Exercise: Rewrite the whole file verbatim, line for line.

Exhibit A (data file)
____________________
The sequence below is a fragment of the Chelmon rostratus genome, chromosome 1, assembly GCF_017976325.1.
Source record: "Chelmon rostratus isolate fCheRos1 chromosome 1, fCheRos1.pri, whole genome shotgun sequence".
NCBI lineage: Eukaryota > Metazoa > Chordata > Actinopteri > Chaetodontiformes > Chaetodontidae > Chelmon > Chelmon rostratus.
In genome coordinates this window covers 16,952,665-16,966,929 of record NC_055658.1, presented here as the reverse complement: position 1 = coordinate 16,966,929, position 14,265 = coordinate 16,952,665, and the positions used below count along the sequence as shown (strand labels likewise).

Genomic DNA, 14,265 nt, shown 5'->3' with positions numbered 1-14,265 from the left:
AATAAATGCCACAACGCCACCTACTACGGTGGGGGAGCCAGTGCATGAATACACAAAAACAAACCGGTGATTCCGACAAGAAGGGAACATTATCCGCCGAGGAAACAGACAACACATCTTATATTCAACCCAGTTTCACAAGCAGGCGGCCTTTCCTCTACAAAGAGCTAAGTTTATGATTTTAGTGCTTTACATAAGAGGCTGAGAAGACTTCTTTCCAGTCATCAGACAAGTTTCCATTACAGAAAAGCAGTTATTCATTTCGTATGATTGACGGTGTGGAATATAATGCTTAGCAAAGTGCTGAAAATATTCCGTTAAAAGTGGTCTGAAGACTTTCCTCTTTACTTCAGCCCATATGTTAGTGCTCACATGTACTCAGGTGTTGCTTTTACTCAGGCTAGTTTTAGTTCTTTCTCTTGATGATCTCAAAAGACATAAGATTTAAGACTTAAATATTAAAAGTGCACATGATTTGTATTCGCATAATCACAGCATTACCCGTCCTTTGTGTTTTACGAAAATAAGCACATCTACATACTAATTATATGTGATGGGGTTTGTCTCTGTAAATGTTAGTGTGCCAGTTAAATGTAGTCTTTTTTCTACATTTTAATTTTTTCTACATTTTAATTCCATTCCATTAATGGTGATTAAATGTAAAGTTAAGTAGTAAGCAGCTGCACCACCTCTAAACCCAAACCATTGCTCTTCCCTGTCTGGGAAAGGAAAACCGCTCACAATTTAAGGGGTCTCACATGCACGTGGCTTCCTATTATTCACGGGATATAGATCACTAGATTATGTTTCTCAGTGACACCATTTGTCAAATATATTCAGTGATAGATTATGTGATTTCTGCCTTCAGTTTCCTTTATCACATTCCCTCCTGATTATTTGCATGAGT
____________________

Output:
The sequence below is a fragment of the Chelmon rostratus genome, chromosome 1, assembly GCF_017976325.1.
Source record: "Chelmon rostratus isolate fCheRos1 chromosome 1, fCheRos1.pri, whole genome shotgun sequence".
NCBI lineage: Eukaryota > Metazoa > Chordata > Actinopteri > Chaetodontiformes > Chaetodontidae > Chelmon > Chelmon rostratus.
In genome coordinates this window covers 16,952,665-16,966,929 of record NC_055658.1, presented here as the reverse complement: position 1 = coordinate 16,966,929, position 14,265 = coordinate 16,952,665, and the positions used below count along the sequence as shown (strand labels likewise).

Genomic DNA, 14,265 nt, shown 5'->3' with positions numbered 1-14,265 from the left:
AATAAATGCCACAACGCCACCTACTACGGTGGGGGAGCCAGTGCATGAATACACAAAAACAAACCGGTGATTCCGACAAGAAGGGAACATTATCCGCCGAGGAAACAGACAACACATCTTATATTCAACCCAGTTTCACAAGCAGGCGGCCTTTCCTCTACAAAGAGCTAAGTTTATGATTTTAGTGCTTTACATAAGAGGCTGAGAAGACTTCTTTCCAGTCATCAGACAAGTTTCCATTACAGAAAAGCAGTTATTCATTTCGTATGATTGACGGTGTGGAATATAATGCTTAGCAAAGTGCTGAAAATATTCCGTTAAAAGTGGTCTGAAGACTTTCCTCTTTACTTCAGCCCATATGTTAGTGCTCACATGTACTCAGGTGTTGCTTTTACTCAGGCTAGTTTTAGTTCTTTCTCTTGATGATCTCAAAAGACATAAGATTTAAGACTTAAATATTAAAAGTGCACATGATTTGTATTCGCATAATCACAGCATTACCCGTCCTTTGTGTTTTACGAAAATAAGCACATCTACATACTAATTATATGTGATGGGGTTTGTCTCTGTAAATGTTAGTGTGCCAGTTAAATGTAGTCTTTTTTCTACATTTTAATTTTTTCTACATTTTAATTCCATTCCATTAATGGTGATTAAATGTAAAGTTAAGTAGTAAGCAGCTGCACCACCTCTAAACCCAAACCATTGCTCTTCCCTGTCTGGGAAAGGAAAACCGCTCACAATTTAAGGGGTCTCACATGCACGTGGCTTCCTATTATTCACGGGATATAGATCACTAGATTATGTTTCTCAGTGACACCATTTGTCAAATATATTCAGTGATAGATTATGTGATTTCTGCCTTCAGTTTCCTTTATCACATTCCCTCCTGATTATTTGCATGAGT